# State of Sergige
  state <- read_state(code_state="SE", year=2018)

# Municipality of Sao Paulo
  muni <- read_municipality( code_muni = 3550308, year=2010 )

Download all geographic areas within a state at a given year

# All municipalities in the state of Alagoas
  muni <- read_municipality(code_muni= "AL", year=2007)

# All census tracts in the state of Rio de Janeiro
  cntr <- read_census_tract(code_tract = "RJ", year = 2010)

If the paramter code_ is not passed to the function, geobr returns the data for the whole country by default.

meso <- read_intermediate_region(year=2017)
states <- read_state(year=2014)

Importante note about data resolution

All functions to download polygon data such as states, municipalites etc. have a tp argument as in data type. When tp = "original", geobr will return the original data set with high resolution at detailed geographic scale (see documentation). By default, however, tp = "simplified" and geobr returns data set geometries with simplified borders to improve speed of downloading and plotting the data.

Plot the data

Once you’ve downloaded the data, it is really simple to plot maps using ggplot2.

# Remove plot axis
  no_axis <- theme(axis.title=element_blank(),
                   axis.text=element_blank(),
                   axis.ticks=element_blank())



# Plot all Brazilian states
  ggplot() +
    geom_sf(data=states, fill="#2D3E50", color="#FEBF57", size=.15, show.legend = FALSE) +
    labs(subtitle="States", size=8) +
    theme_minimal() +
    no_axis

Plot all the municipalities of a particular state, such as Rio de Janeiro:

# Download all municipalities of Rio
  all_muni <- read_municipality( code_muni = "RJ", year= 2000)

# plot
  ggplot() +
    geom_sf(data=all_muni, fill="#2D3E50", color="#FEBF57", size=.15, show.legend = FALSE) +
    labs(subtitle="Municipalities of Rio de Janeiro, 2000", size=8) +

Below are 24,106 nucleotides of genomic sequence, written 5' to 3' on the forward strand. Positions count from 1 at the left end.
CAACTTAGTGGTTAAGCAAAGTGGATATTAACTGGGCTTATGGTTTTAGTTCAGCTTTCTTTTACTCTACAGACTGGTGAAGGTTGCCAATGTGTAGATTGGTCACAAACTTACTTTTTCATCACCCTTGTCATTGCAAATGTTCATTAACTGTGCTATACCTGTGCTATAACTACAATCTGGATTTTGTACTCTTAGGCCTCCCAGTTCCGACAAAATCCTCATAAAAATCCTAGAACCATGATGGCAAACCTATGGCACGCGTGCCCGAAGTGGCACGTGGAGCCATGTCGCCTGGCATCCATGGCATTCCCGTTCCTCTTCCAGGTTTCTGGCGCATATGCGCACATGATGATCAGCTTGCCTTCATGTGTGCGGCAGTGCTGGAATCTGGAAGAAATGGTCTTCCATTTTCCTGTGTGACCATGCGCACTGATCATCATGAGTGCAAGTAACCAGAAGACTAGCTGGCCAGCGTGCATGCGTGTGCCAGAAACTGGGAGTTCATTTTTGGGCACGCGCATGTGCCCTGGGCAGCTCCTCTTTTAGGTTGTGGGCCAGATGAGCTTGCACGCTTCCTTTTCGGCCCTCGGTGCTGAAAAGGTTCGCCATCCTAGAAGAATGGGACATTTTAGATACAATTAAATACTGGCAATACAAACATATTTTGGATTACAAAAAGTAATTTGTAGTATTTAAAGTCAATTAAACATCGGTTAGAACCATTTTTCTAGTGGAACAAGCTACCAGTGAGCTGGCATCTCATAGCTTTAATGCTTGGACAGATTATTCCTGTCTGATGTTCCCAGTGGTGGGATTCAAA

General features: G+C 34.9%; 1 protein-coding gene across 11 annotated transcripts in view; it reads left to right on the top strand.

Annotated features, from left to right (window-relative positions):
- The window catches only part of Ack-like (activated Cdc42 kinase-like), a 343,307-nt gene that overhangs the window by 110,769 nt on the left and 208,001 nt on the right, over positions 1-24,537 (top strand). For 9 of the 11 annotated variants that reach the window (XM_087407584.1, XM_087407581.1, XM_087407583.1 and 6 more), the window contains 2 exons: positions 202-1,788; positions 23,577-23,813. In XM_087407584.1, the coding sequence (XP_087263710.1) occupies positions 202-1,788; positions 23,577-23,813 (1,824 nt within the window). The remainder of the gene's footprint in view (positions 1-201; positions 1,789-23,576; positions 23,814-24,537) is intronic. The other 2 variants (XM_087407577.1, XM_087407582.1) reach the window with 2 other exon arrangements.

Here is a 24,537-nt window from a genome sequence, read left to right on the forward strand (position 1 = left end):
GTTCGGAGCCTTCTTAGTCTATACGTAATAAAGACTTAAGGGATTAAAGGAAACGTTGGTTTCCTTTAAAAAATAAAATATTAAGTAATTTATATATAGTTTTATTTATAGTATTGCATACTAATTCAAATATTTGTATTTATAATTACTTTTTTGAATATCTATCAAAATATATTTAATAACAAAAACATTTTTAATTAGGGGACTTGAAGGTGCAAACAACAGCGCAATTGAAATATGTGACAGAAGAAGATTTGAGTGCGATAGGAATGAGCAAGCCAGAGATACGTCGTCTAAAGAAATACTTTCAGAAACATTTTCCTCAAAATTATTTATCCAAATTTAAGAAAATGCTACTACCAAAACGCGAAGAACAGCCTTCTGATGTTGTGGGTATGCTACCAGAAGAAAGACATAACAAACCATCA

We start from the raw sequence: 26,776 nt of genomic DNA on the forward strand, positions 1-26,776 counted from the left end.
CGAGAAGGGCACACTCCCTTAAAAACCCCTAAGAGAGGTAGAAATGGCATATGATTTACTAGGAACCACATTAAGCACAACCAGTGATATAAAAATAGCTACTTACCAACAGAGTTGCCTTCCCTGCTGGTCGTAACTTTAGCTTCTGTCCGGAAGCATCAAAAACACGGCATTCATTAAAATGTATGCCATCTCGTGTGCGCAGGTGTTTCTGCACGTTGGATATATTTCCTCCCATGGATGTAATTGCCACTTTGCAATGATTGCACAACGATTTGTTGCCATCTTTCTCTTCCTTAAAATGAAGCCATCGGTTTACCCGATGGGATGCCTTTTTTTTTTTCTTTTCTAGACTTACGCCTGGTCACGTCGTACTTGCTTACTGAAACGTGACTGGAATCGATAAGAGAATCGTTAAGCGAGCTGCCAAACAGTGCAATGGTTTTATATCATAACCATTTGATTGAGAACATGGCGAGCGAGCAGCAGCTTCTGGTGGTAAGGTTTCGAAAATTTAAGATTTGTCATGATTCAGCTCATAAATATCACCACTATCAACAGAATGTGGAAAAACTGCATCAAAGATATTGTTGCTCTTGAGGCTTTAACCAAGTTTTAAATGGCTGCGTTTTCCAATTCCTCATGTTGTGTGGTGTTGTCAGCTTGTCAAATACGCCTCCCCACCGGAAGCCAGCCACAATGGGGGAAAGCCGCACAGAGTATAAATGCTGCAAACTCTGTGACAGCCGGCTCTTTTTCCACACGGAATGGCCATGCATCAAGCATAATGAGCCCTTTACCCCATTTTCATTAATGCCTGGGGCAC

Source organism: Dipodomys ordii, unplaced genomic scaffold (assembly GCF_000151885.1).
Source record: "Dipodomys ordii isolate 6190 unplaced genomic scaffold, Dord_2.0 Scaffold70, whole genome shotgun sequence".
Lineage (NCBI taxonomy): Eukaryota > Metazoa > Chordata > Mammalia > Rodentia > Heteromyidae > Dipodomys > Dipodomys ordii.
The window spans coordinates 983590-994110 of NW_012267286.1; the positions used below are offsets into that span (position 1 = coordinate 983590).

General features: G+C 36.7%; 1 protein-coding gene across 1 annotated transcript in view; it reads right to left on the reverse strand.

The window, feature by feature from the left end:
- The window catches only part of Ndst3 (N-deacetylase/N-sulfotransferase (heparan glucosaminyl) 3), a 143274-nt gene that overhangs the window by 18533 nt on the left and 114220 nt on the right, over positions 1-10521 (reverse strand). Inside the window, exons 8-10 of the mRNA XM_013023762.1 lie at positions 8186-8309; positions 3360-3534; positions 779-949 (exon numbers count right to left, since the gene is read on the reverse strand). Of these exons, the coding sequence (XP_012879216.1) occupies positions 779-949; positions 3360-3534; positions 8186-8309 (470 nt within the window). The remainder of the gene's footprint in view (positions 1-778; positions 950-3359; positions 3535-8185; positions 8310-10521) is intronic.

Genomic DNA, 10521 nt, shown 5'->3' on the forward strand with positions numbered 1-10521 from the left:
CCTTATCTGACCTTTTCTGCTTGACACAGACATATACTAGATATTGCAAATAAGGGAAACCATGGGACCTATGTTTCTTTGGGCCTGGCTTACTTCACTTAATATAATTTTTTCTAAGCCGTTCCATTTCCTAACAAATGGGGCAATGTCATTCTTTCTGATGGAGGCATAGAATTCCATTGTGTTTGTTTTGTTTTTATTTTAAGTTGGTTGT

theme_minimal() +
    no_axis

Thematic maps

The next step is to combine data from geobr package with other data sets to create thematic maps. In this example, we will be using data from the (Atlas of Human Development (a project of our colleagues at Ipea))[http://atlasbrasil.org.br/2013/pt/download/] to create a choropleth map showing the spatial variation of Life Expectancy at birth across Brazilian states.

Merge external data

First, we need to download the Life Expectancy data set and merge it to our spatial database. The two-digit abbreviation of state name is our key column to join these two databases.

# download Life Expectancy data
  adh <- rio::import("http://atlasbrasil.org.br/2013/data/rawData/Indicadores%20Atlas%20-%20RADAR%20IDHM.xlsx", which = "Dados")

# keep only information for the year 2010 and the columns we want
  adh <- subset(adh, ANO == 2014)

# Download the sf of all Brazilian states
  # states <- read_state(year= 2014)

# joind the databases
  states <-left_join(states, adh, by = c("abbrev_state" = "NOME_AGREGA"))

Plot thematic map

  ggplot() +
    geom_sf(data=states, aes(fill=ESPVIDA), color= NA, size=.15) +
      labs(subtitle="Life Expectancy at birth, Brazilian States, 2014", size=8) +
      scale_fill_distiller(palette = "Blues", name="Life Expectancy", limits = c(65,80)) +
      theme_minimal() +
      no_axis